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News > Latin America

Macri: Economic 'Storm' Passing, Experts Disagree

  • Argentine President Mauricio Macri speaks alongside Treasury Minister Nicolas Dujovne (R) and Central Bank President Luis Caputo at the G20 Meeting of Finance Ministers in Buenos Aires, Argentina, July 22, 2018

    Argentine President Mauricio Macri speaks alongside Treasury Minister Nicolas Dujovne (R) and Central Bank President Luis Caputo at the G20 Meeting of Finance Ministers in Buenos Aires, Argentina, July 22, 2018 | Photo: Reuters

Published 22 July 2018

Argentine President Mauricio Macri tells delegates at the G20 summit in Buenos Aires that the country's economic downturn is coming to an end, experts disagree and say Argentina will fall into recession. 

Argentine President Mauricio Macri closed the third G20 summit held in Buenos Aires by telling the 55 delegates from member countries that the economic "storm" that his country is experiencing is passing and promised that everything will improve next year.

 Anti-IMF Protests Take Place on Argentina's Independence Day

"Although the growth rate this year hasn’t increased as we had hoped, I am sure we will accelerate the pace of growth next year," said the head of state at the Buenos Aires Convention and Exhibition Center (CEC).

The Macri administration had projected to expand the economy by 3 percent this year but now expects a one percent growth rate. Experts tell Bloomberg they expect a recession for South America’s second-largest economy. "It’s almost certain that Argentina will fall into recession," Fausto Spotorno, chief economist at consultancy Orlando J. Ferreres & Asociados told Bloomberg in June. 

The president told the economic ministers and central bank leaders in attendance, "some weeks ago we had to deal with some turbulence due to external volatilities and some internal factors, but we managed to navigate these troubled waters and maintain the course," referring to the US$50 billion loan that the Macri administration and Central Bank recently negotiated with the IMF.

The Argentine government solidified the loan in June after the peso began to rapidly devalue in late April. The government made a last-ditch effort to woo back international investors scared of the country’s soaring inflation rate, which sits at around 28 percent, and falling peso - down by 30 percent since January - by hiking interest rates to 40 percent and selling off monetary reserves.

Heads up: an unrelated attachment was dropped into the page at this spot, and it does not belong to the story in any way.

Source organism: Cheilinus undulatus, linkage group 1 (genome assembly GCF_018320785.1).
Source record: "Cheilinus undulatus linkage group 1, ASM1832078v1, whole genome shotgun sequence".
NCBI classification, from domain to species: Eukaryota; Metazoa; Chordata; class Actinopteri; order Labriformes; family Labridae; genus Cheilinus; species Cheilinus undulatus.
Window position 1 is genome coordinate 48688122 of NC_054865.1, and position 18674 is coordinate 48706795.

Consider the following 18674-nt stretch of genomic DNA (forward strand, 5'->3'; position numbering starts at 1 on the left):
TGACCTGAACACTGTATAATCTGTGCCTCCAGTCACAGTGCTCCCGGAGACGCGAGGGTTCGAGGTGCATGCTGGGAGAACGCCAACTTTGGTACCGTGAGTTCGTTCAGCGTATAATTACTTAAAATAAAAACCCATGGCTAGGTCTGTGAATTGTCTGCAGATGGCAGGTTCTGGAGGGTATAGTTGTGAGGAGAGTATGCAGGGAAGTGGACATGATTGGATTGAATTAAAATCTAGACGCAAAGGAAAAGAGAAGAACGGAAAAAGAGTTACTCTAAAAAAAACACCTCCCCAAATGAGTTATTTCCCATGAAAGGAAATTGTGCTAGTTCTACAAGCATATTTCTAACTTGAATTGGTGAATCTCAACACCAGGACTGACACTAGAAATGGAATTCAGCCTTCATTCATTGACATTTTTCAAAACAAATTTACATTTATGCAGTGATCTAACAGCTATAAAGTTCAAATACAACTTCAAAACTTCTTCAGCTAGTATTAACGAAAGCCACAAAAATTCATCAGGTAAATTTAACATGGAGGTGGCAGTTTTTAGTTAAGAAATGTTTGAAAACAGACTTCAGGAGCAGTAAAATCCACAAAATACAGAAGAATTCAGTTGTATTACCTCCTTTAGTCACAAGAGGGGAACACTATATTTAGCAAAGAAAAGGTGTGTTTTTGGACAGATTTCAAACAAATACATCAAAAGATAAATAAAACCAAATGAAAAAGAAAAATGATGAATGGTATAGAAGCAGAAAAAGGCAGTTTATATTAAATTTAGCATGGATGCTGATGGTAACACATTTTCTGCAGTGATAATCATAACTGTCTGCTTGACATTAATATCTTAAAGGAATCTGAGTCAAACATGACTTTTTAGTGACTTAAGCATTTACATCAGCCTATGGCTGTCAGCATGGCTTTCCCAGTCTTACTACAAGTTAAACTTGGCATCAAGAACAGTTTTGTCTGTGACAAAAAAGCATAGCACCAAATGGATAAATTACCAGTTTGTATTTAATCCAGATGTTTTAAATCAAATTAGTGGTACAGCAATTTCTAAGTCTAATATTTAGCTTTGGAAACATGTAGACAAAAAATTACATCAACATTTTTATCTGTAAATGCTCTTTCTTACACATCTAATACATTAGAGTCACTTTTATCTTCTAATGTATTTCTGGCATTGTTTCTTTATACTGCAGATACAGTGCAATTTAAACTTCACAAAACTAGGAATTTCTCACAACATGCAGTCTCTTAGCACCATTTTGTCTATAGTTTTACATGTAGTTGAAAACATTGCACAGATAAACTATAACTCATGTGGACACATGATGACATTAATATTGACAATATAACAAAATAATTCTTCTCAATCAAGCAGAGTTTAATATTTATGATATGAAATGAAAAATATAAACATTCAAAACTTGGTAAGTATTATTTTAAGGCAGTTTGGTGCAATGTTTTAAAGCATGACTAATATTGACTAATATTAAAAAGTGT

Macri’s first plan failed, and so instead decided on the IMF loan, as well as billions in loans from the Inter-American Development Bank, the World Bank and the Latin American Development Bank. In exchange, the government has pledged to reduce its national deficit to 1.3 percent of the GDP by 2019.  

The president said during his closing remarks at the summit: "The international community has given us strong support, which reinforces our conviction to continue on this ambitious path that focuses on reducing poverty, generating prosperity and deepening our global integration."

Macri has enacted massive government austerity and privatization measures since taking office in 2015 in an effort to shrink state spending. Over the past two years thousands of public workers been let go, and another six thousand will lose their jobs in January 2019 following a recent presidential decree. More than 73,800 private sector jobs have been lost since Macri took office, mainly in manufacturing.

While the administration has managed to decrease poverty by 2-3 percent according to some economists, yet the current rate sits at 29 percent, and nearly half of all Argentine children live in poverty. Energy subsidies have been slashed by over 1,000 percent in some areas of the country since November alone.    

Argentina’s economy also took a major hit this year as the world’s biggest exporter of soy meal and soy oil began importing the bean from the U.S. after major rains then droughts cut its own domestic production to 40 million tons, the lowest in nearly a decade.

"Argentines have understood that the change does not occur magically, from one day to the next," said the president who arrived at the last day of meetings under heavy security protection as thousands of citizens protested the IMF loan and the financial summit in the streets of Buenos Aires.

Macri said that "The G20 is much more than a declaration of leaders. It is a gradual process and pluralistic dialogue and global negotiation."

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